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    On an x86, with a compiler that doesn't, I don't know, zero out eax on a return from a void function, and the compiler further accepting the (by the standard forbidden) void return type on main, yes, that would be possible.

    But what is the point???
    All the buzzt!
    CornedBee

    "There is not now, nor has there ever been, nor will there ever be, any programming language in which it is the least bit difficult to write bad code."
    - Flon's Law

  9. #9
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    On an x86 machine no special memory is allocated for command line arguments. There is a special "block" of data immediately before the segment where your programs data begins in memory called the PSP (Program Segment Prefix). This block is populated with numerous data, the last of which is called the command tail. This command tail is where arguments to a program are placed when it is executed.

  10. #10
    Guest Sebastiani's Avatar
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    >> solely for the sake of understanding, would

    it depends on your compiler, of course. mine produces:

    Code:
    push ebp
    mov ebp, esp
    xor eax, eax 
    pop ebp
    ret
    the output is the same whether I use int main() and return a value or void main() and return nothing, thus the latter is implicitly converted to the former (in accordance with the standard).
    Code:
    #include <cmath>
    #include <complex>
    bool euler_flip(bool value)
    {
        return std::pow
        (
            std::complex<float>(std::exp(1.0)), 
            std::complex<float>(0, 1)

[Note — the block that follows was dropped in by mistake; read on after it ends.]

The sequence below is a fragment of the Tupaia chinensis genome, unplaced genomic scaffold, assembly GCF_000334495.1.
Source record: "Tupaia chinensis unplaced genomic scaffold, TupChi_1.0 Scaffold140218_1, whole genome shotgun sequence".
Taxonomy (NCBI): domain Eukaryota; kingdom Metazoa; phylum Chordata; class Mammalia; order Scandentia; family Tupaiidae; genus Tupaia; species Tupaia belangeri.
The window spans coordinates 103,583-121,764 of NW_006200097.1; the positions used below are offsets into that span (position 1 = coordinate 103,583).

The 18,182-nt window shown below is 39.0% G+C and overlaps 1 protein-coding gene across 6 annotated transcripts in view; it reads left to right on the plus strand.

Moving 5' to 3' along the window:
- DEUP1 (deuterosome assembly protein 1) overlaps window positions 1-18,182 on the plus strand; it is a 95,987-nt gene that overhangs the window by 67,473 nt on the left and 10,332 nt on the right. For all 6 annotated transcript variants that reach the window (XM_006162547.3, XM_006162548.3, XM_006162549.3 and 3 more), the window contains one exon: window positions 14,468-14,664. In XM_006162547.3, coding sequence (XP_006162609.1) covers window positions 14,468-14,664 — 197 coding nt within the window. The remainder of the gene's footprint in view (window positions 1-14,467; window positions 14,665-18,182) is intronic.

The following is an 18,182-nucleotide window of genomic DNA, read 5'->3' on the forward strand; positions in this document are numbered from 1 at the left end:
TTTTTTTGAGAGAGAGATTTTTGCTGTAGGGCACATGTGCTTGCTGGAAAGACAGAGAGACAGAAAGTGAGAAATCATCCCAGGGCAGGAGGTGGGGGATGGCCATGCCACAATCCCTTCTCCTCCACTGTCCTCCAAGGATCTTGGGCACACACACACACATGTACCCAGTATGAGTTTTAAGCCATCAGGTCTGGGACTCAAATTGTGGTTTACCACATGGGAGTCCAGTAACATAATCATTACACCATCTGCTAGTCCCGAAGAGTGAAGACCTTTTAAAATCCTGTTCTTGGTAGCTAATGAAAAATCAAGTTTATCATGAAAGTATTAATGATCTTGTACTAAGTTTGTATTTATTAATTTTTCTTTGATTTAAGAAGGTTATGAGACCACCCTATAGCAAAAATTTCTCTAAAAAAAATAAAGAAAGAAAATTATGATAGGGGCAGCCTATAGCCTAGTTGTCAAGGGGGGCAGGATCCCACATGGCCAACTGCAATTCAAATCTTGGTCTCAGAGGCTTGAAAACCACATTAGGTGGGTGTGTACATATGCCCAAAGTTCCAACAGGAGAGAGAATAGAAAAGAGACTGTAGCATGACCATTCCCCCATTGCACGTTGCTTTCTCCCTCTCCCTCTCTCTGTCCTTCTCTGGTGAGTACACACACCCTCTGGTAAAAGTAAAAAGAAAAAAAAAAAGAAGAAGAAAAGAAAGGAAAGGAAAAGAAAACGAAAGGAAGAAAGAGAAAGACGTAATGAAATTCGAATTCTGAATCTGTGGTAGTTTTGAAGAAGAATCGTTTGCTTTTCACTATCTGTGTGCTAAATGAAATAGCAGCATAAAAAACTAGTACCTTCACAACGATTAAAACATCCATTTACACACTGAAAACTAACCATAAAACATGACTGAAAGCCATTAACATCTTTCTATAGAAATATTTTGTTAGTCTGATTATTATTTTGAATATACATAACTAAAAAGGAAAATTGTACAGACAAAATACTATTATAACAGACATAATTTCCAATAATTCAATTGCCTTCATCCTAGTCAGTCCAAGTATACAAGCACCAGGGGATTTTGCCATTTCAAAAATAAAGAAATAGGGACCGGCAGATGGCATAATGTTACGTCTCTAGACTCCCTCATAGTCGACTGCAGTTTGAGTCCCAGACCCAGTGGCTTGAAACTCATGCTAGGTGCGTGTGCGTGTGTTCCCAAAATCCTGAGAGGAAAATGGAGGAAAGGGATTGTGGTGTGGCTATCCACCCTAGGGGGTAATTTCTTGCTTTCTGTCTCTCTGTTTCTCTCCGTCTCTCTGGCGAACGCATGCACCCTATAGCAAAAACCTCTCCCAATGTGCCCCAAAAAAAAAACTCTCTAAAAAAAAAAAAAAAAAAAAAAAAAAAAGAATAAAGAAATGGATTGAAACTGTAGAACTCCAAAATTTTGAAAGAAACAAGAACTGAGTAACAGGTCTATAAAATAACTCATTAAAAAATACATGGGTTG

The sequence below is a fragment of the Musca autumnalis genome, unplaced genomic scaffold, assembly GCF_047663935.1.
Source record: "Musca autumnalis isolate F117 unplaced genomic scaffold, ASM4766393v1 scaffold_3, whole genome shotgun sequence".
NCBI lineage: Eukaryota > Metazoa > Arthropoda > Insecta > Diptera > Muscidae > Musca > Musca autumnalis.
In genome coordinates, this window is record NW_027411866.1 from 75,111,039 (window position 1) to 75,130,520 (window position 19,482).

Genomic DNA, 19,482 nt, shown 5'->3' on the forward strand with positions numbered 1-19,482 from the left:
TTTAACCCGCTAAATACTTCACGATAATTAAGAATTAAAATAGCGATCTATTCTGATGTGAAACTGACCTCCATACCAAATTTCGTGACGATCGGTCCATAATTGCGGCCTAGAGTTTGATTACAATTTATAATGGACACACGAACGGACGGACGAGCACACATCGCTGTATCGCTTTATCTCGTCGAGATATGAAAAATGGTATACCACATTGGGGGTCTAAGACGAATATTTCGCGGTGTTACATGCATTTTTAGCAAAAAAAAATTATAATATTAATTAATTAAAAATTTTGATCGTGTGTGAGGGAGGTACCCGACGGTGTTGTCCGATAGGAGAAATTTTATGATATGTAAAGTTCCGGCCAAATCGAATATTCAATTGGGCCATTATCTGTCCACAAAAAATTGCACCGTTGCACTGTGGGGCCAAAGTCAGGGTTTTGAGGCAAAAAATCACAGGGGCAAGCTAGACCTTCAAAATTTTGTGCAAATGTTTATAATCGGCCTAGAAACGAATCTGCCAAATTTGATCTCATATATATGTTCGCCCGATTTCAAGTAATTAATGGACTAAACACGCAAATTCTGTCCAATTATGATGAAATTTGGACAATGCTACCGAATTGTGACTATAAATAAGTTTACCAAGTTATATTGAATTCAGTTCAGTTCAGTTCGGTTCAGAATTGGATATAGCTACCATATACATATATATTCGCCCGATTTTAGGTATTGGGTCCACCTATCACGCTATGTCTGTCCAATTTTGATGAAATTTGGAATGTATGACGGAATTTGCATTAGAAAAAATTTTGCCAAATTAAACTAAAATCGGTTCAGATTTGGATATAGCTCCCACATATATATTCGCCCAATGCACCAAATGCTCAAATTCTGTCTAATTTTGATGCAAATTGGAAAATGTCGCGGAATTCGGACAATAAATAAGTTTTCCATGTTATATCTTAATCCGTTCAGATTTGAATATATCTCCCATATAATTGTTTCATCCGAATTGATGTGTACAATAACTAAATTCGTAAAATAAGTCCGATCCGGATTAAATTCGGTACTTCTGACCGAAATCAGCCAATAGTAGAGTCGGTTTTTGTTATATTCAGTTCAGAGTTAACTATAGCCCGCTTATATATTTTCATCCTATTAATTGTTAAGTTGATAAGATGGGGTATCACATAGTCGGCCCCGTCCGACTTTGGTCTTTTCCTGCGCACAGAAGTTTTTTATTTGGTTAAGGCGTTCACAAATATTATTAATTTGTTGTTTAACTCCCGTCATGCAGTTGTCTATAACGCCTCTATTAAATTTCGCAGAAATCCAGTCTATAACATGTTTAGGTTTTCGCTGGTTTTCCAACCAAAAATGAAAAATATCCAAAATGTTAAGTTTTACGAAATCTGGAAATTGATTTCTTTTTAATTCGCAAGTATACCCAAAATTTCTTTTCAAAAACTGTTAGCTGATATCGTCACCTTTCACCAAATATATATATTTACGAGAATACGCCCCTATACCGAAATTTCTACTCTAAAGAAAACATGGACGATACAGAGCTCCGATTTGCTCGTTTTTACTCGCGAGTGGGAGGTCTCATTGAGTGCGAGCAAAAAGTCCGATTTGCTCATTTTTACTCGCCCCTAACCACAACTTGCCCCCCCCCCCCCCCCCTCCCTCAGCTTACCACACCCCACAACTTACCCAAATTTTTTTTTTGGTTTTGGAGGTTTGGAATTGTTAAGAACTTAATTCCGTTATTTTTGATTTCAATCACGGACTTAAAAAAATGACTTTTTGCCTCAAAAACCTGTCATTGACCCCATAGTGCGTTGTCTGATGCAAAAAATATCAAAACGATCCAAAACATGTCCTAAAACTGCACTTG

* std::complex<float>(std::atan(1.0)
            *(1 << (value + 2)))
        ).real() < 0;
    }

  11. #11
    Cat without Hat CornedBee's Avatar
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    (in accordance with the standard)
    Where does the standard say that void main is acceptable, much less that it gets converted to an int main that always returns 0?
    All the buzzt!
    CornedBee

    "There is not now, nor has there ever been, nor will there ever be, any programming language in which it is the least bit difficult to write bad code."
    - Flon's Law

  12. #12
    Guest Sebastiani's Avatar
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    I didn't articulate my argument very well, did I?

    >> void main() { __asm mov eax, 0 }

    my point was that main() *must* return an int - and does so even if you try to declare it as void.
    Code:
    #include <cmath>
    #include <complex>
    bool euler_flip(bool value)
    {
        return std::pow
        (
            std::complex<float>(std::exp(1.0)), 
            std::complex<float>(0, 1) 
            * std::complex<float>(std::atan(1.0)
            *(1 << (value + 2)))
        ).real() < 0;
    }

  13. #13
    Cat without Hat CornedBee's Avatar
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    Oh, ok, got it.
    All the buzzt!
    CornedBee

    "There is not now, nor has there ever been, nor will there ever be, any programming language in which it is the least bit difficult to write bad code."
    - Flon's Law

  14. #14
    and the hat of wrongness Salem's Avatar
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    > in memory called the PSP (Program Segment Prefix).
    That is only true of DOS .COM files.
    Things are very different in win32 executables - for example, you aren't limited to the piffling 128 bytes of command line arguments.

  15. #15
    Cat without Hat CornedBee's Avatar
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    And it might yet again be different in ELF executables and a.out executables.
    All the buzzt!
    CornedBee

    "There is not now, nor has there ever been, nor will there ever be, any programming language in which it is the least bit difficult to write bad code."
    - Flon's Law